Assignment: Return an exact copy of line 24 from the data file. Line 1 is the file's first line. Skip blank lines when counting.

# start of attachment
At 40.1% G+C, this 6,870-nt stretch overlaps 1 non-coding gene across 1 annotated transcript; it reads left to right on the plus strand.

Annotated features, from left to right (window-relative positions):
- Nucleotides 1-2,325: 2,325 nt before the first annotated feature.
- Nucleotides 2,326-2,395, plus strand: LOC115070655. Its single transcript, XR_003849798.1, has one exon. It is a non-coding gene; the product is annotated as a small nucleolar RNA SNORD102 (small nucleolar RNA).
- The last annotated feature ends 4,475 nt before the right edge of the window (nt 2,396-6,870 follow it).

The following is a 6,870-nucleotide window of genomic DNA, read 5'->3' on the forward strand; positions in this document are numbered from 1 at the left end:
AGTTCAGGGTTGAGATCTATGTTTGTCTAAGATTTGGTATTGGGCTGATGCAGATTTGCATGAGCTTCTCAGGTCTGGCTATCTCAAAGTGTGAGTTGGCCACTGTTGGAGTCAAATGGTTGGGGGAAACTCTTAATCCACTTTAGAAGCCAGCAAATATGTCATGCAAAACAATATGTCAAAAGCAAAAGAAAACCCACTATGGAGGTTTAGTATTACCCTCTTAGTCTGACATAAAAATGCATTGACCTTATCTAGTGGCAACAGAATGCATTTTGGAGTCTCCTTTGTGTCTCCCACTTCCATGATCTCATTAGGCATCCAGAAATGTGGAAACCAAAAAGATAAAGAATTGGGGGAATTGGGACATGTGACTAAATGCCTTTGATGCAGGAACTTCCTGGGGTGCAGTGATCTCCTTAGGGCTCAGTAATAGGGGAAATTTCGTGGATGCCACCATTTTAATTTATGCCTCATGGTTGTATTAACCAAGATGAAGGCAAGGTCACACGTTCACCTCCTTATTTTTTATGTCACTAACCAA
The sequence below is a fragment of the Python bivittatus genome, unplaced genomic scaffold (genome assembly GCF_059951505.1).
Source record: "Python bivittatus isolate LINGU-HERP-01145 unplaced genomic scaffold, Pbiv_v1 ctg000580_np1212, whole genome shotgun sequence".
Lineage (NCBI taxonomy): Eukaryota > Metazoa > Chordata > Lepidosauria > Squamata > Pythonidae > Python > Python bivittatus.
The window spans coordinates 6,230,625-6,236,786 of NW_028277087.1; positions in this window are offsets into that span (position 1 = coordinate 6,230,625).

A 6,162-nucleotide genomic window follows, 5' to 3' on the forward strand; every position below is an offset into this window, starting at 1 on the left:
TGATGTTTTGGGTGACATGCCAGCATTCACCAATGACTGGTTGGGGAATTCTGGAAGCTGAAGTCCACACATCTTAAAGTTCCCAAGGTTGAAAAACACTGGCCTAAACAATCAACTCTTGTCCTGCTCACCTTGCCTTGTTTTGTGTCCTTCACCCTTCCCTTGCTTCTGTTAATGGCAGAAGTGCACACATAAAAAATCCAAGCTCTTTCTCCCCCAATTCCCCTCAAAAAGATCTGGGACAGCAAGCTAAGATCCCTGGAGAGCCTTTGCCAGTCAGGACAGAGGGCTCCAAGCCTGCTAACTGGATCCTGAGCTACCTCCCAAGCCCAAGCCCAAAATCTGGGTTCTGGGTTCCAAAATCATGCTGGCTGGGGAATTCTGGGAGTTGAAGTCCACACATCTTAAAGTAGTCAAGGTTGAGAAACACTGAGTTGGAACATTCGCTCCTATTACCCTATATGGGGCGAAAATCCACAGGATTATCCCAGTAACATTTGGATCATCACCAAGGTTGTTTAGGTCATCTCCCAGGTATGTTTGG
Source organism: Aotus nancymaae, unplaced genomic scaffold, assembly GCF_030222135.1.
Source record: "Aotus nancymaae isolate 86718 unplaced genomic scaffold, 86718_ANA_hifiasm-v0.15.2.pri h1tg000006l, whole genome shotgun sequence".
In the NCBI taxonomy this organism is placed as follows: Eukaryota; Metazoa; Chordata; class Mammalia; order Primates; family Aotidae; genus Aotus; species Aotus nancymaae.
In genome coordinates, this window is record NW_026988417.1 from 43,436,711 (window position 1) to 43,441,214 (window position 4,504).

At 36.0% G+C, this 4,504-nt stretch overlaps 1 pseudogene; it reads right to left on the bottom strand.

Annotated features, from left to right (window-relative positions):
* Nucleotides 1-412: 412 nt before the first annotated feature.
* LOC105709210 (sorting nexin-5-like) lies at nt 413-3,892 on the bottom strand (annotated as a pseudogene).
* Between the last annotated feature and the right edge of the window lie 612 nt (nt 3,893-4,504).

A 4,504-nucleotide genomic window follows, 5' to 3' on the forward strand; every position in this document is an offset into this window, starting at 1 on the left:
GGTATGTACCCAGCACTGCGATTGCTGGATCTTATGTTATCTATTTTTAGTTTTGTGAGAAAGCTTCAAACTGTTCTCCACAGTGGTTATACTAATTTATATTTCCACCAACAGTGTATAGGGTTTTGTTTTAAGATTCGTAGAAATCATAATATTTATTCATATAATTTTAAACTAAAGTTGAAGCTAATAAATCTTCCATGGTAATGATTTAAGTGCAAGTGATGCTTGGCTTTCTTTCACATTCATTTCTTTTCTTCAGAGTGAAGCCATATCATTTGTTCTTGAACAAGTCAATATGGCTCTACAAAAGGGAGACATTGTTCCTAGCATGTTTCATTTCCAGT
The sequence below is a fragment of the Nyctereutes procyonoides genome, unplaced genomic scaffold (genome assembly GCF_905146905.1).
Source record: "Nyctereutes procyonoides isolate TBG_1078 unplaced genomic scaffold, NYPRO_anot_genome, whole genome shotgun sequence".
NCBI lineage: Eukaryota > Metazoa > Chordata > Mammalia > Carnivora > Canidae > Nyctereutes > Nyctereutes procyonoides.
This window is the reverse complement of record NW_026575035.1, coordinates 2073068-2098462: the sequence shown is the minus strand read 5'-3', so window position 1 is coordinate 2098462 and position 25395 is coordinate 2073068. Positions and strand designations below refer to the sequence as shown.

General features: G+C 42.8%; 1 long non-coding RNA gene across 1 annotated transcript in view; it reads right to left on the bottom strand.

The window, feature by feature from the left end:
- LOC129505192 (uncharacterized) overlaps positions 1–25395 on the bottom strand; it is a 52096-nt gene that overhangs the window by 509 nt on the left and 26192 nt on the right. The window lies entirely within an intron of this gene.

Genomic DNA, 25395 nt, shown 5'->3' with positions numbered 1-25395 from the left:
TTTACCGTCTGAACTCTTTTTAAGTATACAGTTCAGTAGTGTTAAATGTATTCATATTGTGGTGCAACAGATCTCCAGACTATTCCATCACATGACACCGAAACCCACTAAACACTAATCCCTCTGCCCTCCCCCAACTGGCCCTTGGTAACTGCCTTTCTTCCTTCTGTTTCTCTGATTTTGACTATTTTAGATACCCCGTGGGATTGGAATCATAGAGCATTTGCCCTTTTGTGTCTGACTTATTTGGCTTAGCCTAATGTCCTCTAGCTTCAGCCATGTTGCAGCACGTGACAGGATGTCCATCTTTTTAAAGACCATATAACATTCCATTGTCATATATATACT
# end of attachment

GGTATGTACCCAGCACTGCGATTGCTGGATCTTATGTTATCTATTTTTAGTTTTGTGAGAAAGCTTCAAACTGTTCTCCACAGTGGTTATACTAATTTATATTTCCACCAACAGTGTATAGGGTTTTGTTTTAAGATTCGTAGAAATCATAATATTTATTCATATAATTTTAAACTAAAGTTGAAGCTAATAAATCTTCCATGGTAATGATTTAAGTGCAAGTGATGCTTGGCTTTCTTTCACATTCATTTCTTTTCTTCAGAGTGAAGCCATATCATTTGTTCTTGAACAAGTCAATATGGCTCTACAAAAGGGAGACATTGTTCCTAGCATGTTTCATTTCCAGT